Seattle based rap sensation Macklemore, along with his partner Ryan Lewis, was a runaway hit at the 2014 Grammys, topping off a whirlwind year with a handful of Grammys, including best new artist, and sending the media into a whirlwind by using his performance as a means of marrying thirty three couples during the broadcast.
Macklemore has been dubbed by many individuals both in and outside of the industry as a “conscious rapper,” because of the fact that he often raps about social and personal issues that are close to him. Although Macklemore has long used his music to speak out about a variety of issues, many people did not realize until recently that the break out recording artist has a history of drug abuse and a strong personal reason for fighting the crusade against addiction.
Close Friend Lost to Addiction
In a recent interview for a new program launched by MTV called “Half of Us,” which is designed to help college students fight prescription drug addiction, Macklemore relayed the heartbreaking story of a younger friend with whom Macklemore had known when he was younger and gone through twelve step meetings with.
Like Macklemore, the young friend was also an aspiring recording artist who struggled with prescription drug addiction. When that friend was only twenty years old, he died of a drug overdose just hours after Macklemore had seen him for what would be the last time. The tragedy had a huge impact on Macklemore.
Macklemore “Walks That Line”
Macklemore continues to be heavily impacted by his young friend’s death for a number of reasons, not least of which is the fact that the rapper says he “walks the line” between sobriety and drug use all the time, regardless of how successful he has, and that he always will.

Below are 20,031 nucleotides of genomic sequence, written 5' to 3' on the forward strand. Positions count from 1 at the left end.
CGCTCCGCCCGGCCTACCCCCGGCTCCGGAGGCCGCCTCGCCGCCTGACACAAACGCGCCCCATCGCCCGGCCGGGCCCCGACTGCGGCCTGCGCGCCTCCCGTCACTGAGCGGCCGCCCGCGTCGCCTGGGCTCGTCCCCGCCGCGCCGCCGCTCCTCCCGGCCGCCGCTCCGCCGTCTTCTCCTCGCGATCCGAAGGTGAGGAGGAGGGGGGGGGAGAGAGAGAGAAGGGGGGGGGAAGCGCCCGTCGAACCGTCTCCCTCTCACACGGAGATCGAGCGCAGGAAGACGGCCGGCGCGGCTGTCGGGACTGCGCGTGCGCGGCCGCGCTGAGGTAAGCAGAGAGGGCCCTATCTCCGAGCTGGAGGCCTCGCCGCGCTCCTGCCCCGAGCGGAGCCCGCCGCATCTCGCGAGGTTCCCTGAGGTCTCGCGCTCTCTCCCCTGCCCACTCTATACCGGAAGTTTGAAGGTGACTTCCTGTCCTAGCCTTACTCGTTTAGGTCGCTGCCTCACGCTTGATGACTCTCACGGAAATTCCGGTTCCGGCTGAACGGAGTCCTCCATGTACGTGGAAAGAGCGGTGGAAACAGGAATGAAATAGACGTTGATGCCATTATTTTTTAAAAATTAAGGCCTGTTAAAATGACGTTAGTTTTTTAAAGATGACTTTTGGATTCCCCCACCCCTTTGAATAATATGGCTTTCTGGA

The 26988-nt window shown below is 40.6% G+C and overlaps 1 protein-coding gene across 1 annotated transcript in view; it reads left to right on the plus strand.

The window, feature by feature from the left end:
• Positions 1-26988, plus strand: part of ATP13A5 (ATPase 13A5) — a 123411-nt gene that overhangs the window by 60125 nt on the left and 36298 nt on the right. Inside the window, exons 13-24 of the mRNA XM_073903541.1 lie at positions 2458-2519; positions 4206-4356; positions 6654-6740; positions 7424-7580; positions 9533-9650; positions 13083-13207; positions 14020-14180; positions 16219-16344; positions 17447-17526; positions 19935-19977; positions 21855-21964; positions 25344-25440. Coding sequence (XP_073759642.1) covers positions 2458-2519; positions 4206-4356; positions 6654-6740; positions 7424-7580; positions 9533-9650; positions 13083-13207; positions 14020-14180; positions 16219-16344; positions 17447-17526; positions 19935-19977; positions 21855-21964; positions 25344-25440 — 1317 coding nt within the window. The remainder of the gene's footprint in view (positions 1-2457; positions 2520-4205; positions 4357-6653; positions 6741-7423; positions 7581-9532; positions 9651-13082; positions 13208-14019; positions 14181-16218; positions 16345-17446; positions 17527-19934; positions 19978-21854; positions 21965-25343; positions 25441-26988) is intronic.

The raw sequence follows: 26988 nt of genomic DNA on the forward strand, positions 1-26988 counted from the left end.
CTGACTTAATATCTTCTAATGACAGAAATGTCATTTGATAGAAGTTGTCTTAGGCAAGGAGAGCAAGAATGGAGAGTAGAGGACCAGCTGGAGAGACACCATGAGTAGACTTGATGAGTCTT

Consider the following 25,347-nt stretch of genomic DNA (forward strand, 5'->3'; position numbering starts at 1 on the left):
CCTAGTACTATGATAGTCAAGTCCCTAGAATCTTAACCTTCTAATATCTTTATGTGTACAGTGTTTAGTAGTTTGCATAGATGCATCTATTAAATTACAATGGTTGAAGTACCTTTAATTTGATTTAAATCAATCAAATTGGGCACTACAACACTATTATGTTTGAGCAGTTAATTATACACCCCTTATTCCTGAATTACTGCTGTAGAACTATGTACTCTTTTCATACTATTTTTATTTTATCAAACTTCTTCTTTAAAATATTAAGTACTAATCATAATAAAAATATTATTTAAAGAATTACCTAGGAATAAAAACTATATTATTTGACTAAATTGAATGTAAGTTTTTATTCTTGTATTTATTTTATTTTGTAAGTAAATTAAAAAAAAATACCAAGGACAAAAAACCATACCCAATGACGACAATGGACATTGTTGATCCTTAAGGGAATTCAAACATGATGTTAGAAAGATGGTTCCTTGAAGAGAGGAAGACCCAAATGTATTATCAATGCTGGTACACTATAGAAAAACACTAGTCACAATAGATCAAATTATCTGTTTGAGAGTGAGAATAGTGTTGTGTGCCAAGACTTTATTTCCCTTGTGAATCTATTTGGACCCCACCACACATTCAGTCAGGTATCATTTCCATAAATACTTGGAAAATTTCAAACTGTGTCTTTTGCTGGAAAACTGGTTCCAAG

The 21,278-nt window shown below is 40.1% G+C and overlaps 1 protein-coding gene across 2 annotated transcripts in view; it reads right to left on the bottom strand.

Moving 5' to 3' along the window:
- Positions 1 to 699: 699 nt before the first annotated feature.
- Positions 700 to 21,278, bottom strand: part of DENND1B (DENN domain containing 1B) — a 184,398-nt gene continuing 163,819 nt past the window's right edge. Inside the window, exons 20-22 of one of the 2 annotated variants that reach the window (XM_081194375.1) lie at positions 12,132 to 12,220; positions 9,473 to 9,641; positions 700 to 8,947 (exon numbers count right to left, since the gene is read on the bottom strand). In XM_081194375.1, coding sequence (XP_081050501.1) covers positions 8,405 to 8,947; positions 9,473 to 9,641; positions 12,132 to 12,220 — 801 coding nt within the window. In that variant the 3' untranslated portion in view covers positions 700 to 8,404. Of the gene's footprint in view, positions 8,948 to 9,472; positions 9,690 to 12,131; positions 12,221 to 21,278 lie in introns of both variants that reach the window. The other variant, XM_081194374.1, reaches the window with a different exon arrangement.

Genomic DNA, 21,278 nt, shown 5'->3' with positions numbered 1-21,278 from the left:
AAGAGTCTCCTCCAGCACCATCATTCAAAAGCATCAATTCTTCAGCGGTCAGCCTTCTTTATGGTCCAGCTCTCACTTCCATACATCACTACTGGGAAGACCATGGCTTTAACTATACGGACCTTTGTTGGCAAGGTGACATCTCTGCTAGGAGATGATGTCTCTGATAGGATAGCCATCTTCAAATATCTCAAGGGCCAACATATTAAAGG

He explained that if it were not for the fact that he surrounded himself with a sober community that helped to support him and his health, he would be in grave danger of succumbing to addiction in the same way that his friend did. This position supports what has long been known by recovering addicts and recovery professionals: that there is no cure for addiction and that staying sober is a lifelong process that requires a strong support system.
Advice On Giving Advice
Macklemore also urged friends who are concerned about a loved one to give advice in the form of a question, suggesting that many of the pieces of advice that a friend may want to give are thoughts that already exist within the mind of the person. The person they are worried about could already be thinking that and asking thought provoking questions can help someone who is going through a difficult time come to important realizations about whether they are really happy and fulfilled and whether there are any steps they can take to improve their lives and the ways in which they are working toward their dreams.
Giving advice in this way may be much more effective and have a much lower chance of making a person angry or defensive.
Justin Levin is a licensed Family and Marriage Therapist from Milwaukee, WI. As a Clinical Services Manager he is focused on providing teenagers with the addiction treatment they need at Adolescent Growth.